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ADA Bathroom Planning Guide

The Americans with Disabilities Act (ADA), a federal civil rights law, determined the minimum requirements for recently designed and constructed or altered state and local government facilities, public accommodations, and commercial facilities to provide equal access to inaccessible facilities by individuals with disabilities. Accessibility standards purpose to overcome this inaccessibility by setting many prescriptive dimensional or scoping requirements that are legal, design, or construction minimums. 

2010 ADA Standards are the current approved guidance that have been issued by the United States Access Board and adopted by the Department of Justice to enforce the ADA. Nothing in the 2010 ADA Standard requirements prevents the use of designs, products, or technologies to provide substantially equivalent or greater accessibility and usability.

ADA Compliant Bathroom Stalls

In recent years, number of individuals using wheelchairs has grown, as has the variety of wheelchair types and sizes. The basic needs of a handicapped person using a wheelchair, paths of travels and the space the wheelchair require are used as a primary source of design information to set minimum standards for accessible ADA restrooms. Based on the research it is concluded that individuals using wheelchairs need turning spaces in restrooms to move. That is the main idea behind providing extra space for handicapped users in bathrooms. A 60 inch (1525mm) Circular Space is the minimum design requirement that allows a person using a wheelchair to make a 180-degree or 360 degrees turn in the corridor of the bathroom. A level and clear corridor leading to the accessible Bathroom’s out-swinging door is recommended to be 48 inches (1220mm) minimum wide to provide mobility to the handicapped user. The handicapped unit’s doorway must have a clear opening 32 inches (815mm) minimum width when the door is open 90 degrees.

Wheelchair Accessible Stall and the Ambulatory Accessible Stall are two basic toilet compartment designs set in the ADA Standards. In the, Wheelchair Accessible Unit; the depth must be 56 inches (1420mm) minimum for wall-hung toilets and 59 inches (1500mm) minimum depth for floor-mounted toilets. The minimum width measured at right angle from the side wall is 60 inches (1525mm). If the minimum amount of space is not provided in the handicapped unit, the person using a wheelchair cannot maneuver into proper position at the stall.

The toilet must be offset on the back wall with the toilet center line 16 inches (405mm) minimum to 18 inches (455mm) maximum from the side wall or bathroom partition. Grab bars must be mounted on the rear wall and on the closest side wall or partition to the toilet. Ambulatory Accessible Unit has a depth of 60 inches (1525mm) minimum with 36 inches (915mm) absolute width dimension.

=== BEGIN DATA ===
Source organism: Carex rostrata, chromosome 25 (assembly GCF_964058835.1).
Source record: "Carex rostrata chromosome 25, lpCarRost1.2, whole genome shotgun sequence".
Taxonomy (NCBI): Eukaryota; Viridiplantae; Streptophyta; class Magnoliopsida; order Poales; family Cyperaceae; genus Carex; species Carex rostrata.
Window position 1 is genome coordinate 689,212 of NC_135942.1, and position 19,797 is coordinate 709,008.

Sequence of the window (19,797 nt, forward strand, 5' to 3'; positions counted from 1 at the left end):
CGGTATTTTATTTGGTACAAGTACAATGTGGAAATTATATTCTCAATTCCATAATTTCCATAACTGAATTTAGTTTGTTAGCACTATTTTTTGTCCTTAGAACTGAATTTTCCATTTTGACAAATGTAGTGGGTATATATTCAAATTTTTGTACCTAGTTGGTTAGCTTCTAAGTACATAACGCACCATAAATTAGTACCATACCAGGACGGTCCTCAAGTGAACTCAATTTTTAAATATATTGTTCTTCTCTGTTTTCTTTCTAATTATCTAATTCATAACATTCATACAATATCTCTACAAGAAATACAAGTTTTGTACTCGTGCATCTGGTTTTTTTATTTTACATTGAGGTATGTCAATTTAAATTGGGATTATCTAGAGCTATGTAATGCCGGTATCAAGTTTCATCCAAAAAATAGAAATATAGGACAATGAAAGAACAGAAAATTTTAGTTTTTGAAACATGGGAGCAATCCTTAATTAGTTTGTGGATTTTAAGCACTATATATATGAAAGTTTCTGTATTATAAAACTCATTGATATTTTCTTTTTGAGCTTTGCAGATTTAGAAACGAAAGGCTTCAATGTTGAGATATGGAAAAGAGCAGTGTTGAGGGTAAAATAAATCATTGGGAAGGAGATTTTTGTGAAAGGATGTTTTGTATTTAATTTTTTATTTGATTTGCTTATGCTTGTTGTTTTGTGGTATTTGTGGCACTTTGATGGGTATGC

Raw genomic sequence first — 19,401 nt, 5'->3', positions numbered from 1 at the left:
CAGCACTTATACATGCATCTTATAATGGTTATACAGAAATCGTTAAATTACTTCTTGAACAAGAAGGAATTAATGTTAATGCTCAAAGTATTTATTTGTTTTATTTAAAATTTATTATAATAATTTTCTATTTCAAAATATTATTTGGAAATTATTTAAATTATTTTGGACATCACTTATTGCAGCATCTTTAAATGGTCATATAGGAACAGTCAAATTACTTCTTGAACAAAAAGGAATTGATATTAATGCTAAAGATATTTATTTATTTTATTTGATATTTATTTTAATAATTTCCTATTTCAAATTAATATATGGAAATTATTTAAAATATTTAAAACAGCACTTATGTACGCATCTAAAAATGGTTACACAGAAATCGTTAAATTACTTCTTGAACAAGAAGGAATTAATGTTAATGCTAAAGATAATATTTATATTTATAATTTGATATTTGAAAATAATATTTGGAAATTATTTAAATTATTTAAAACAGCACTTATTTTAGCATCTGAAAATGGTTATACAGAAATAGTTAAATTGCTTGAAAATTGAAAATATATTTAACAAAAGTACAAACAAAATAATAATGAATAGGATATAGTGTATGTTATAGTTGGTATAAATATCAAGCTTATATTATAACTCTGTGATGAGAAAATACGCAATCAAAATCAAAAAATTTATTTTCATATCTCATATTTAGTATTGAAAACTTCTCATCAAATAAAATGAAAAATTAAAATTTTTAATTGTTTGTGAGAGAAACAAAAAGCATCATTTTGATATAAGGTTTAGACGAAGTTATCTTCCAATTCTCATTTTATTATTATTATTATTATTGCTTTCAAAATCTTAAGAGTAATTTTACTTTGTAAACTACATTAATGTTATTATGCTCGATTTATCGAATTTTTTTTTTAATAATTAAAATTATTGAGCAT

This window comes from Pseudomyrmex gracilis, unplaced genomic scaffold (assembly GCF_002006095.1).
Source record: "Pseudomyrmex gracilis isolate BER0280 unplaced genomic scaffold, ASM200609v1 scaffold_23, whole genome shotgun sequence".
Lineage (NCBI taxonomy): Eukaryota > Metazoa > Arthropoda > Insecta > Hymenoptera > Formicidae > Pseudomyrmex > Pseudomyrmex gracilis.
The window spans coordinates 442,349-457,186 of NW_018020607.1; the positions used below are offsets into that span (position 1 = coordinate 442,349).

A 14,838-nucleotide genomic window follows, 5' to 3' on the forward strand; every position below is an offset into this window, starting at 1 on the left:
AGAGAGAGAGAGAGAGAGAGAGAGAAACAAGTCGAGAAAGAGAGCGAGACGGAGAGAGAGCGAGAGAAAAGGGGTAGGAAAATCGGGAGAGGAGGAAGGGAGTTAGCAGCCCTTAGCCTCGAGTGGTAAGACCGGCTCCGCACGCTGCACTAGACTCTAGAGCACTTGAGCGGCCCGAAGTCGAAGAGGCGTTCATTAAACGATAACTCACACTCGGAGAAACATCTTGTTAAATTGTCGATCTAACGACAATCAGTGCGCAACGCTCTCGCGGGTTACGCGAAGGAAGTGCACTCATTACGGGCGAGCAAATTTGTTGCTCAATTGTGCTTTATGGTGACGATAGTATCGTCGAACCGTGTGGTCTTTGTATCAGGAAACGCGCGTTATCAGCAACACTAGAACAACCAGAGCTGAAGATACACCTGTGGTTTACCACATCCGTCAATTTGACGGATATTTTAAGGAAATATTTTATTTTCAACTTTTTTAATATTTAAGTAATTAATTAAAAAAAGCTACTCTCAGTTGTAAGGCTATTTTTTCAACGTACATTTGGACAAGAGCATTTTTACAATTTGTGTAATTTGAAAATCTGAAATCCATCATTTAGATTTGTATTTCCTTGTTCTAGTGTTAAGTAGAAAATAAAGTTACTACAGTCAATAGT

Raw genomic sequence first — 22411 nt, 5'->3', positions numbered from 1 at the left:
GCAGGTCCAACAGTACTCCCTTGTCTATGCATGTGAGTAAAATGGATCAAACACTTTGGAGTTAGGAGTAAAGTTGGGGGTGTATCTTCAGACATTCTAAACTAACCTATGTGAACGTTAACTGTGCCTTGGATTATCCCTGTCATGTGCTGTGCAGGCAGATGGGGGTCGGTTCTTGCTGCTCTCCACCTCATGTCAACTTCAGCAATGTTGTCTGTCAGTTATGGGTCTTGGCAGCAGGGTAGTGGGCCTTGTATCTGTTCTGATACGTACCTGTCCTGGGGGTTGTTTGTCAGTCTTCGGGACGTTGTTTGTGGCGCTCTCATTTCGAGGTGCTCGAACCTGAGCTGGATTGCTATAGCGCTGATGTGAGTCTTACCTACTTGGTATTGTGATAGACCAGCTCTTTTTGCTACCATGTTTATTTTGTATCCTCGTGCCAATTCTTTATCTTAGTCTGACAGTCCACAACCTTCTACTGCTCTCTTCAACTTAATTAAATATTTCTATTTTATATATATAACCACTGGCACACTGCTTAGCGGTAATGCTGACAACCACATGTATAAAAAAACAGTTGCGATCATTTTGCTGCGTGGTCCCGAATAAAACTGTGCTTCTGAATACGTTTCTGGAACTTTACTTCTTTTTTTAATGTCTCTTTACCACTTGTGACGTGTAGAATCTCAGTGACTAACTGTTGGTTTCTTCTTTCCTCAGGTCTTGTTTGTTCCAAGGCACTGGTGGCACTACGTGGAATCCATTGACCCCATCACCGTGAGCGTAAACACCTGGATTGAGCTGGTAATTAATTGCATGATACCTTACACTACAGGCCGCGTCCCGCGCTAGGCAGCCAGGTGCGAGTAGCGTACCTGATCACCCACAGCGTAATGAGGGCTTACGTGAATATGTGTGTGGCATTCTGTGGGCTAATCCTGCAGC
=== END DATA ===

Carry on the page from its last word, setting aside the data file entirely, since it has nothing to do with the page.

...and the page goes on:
Doors must not swing into the minimum required compartment area. Door pull hardware must be installed on both sides of the door near the latch. The toilet must be located on the back wall with the toilet center line of 17 inches (430mm) minimum and 19 inches (485mm) maximum from the side wall or partition. Grab bars must be provided on both sides per side wall requirements.

ADA Compliant Mounting Height for Bathroom

Mounting Locations and the proximity of equipment are important for people who use wheelchairs and who may have limited reach range because of their disabilities. The design standards reflect these disabled users’ needs in the mounting heights for common accessories, such as mirrors, paper towel dispensers, waste receptacles, soap dispensers, napkin/tampon vendors, and toilet partition-mounted equipment, including grab bars, toilet tissue, and seat-cover dispensers, and sanitary napkin disposals. To allow use by people with limited reach range and disabilities, it is required that accessories be mounted with their “operable parts located between 44 inches and 48 inches (1120mm and 1220mm) above the finish floor.

ADA Compliant Lavatory Elevation

Lavatories are important features in public restrooms to provide hygiene. At least one area in each restroom must meet or exceed 2010 ADA Standards for accessible lavatories to provide a hygienic experience to everybody including handicapped users.

An Accessible Lavatory must be installed with the front of the highest point of either the rim or counter surface, 34 inches (865mm) maximum above the finish floor, and have a knee clearance of at least 27 inches (685mm) minimum from the bottom of the apron to the finish floor. The knee clearance must extend at least 8 inches (203mm) under the front edge of the lavatory.

For more information regarding ADA planing guide please refer Bobrick's ADA planing guide below: